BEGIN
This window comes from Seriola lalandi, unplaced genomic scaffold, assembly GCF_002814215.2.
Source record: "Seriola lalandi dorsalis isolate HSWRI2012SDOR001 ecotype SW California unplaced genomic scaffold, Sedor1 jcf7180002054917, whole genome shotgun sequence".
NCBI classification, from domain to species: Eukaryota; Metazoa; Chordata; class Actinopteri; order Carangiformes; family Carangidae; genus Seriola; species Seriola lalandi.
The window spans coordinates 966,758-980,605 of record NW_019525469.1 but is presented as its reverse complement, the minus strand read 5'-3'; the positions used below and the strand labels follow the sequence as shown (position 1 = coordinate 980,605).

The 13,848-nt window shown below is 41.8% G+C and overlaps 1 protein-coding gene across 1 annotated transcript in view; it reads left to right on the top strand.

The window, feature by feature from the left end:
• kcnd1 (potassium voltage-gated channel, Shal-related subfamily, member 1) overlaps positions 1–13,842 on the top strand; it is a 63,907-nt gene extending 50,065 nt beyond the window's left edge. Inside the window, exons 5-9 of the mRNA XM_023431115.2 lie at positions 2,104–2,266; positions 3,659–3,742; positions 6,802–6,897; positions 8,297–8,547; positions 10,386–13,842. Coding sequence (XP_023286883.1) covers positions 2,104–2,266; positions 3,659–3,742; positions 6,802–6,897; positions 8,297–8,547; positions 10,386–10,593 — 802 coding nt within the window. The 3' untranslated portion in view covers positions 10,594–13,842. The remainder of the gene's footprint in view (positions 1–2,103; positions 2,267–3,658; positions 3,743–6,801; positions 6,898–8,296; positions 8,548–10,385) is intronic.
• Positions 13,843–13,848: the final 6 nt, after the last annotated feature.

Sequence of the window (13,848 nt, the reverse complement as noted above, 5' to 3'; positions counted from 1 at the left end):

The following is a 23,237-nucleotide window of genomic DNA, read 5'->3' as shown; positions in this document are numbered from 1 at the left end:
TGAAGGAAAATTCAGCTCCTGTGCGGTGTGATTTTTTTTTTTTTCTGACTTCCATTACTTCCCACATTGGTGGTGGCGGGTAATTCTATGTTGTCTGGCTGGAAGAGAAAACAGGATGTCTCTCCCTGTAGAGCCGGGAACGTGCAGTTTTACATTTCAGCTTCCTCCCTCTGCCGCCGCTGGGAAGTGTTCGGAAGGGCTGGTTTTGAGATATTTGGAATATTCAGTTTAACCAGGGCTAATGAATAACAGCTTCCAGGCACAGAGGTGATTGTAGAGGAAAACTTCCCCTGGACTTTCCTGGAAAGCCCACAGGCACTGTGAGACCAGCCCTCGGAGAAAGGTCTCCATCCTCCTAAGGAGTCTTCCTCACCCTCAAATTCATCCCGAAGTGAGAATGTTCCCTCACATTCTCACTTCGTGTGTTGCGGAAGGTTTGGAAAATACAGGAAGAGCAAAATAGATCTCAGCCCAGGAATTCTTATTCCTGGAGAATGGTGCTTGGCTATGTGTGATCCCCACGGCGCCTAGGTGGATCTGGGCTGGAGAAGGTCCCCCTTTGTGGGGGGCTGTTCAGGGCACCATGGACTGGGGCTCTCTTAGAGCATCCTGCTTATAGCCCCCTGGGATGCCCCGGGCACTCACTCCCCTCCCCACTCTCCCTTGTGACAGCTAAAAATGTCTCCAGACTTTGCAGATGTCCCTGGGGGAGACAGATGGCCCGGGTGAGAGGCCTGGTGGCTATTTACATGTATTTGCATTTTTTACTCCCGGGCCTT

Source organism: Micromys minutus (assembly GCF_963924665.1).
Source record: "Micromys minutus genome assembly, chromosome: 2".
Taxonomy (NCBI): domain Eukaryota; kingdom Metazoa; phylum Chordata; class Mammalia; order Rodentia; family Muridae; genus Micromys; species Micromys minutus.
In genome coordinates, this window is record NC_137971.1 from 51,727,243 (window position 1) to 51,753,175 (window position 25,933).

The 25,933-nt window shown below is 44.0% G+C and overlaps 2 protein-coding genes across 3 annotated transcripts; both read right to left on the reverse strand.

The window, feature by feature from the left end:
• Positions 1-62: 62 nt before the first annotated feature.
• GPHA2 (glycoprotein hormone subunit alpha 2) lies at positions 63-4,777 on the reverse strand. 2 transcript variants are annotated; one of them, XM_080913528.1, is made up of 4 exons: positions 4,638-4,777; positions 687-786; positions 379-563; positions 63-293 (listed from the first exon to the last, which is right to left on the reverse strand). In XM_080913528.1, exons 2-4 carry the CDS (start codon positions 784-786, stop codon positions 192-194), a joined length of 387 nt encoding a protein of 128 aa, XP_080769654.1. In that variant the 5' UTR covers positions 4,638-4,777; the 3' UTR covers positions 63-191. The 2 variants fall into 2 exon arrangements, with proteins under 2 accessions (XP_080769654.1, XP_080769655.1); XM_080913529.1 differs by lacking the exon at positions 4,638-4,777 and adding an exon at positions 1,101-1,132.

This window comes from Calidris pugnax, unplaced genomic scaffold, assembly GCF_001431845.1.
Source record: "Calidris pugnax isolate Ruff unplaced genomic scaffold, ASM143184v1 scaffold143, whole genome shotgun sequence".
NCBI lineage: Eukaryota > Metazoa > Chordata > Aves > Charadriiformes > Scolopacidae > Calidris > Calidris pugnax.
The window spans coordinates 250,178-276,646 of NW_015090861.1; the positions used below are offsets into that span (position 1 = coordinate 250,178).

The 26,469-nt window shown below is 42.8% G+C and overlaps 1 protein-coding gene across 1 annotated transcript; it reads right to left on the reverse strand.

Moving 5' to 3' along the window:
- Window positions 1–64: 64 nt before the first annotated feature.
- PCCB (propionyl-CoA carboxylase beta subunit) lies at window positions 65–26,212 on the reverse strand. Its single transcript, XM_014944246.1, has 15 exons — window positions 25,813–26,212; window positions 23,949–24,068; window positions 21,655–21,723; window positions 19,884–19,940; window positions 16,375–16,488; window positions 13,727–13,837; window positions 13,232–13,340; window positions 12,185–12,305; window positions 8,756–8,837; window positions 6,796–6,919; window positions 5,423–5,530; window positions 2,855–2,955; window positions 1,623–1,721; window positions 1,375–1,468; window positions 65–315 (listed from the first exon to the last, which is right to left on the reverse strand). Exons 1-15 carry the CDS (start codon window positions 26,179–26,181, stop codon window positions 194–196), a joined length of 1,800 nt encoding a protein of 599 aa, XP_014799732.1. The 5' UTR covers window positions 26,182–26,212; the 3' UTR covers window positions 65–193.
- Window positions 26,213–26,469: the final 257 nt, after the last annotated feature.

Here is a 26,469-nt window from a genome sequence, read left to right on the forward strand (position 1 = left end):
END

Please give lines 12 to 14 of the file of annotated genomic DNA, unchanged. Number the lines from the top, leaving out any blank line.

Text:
Source organism: Micromys minutus (assembly GCF_963924665.1).
Source record: "Micromys minutus genome assembly, chromosome: 2".
Taxonomy (NCBI): domain Eukaryota; kingdom Metazoa; phylum Chordata; class Mammalia; order Rodentia; family Muridae; genus Micromys; species Micromys minutus.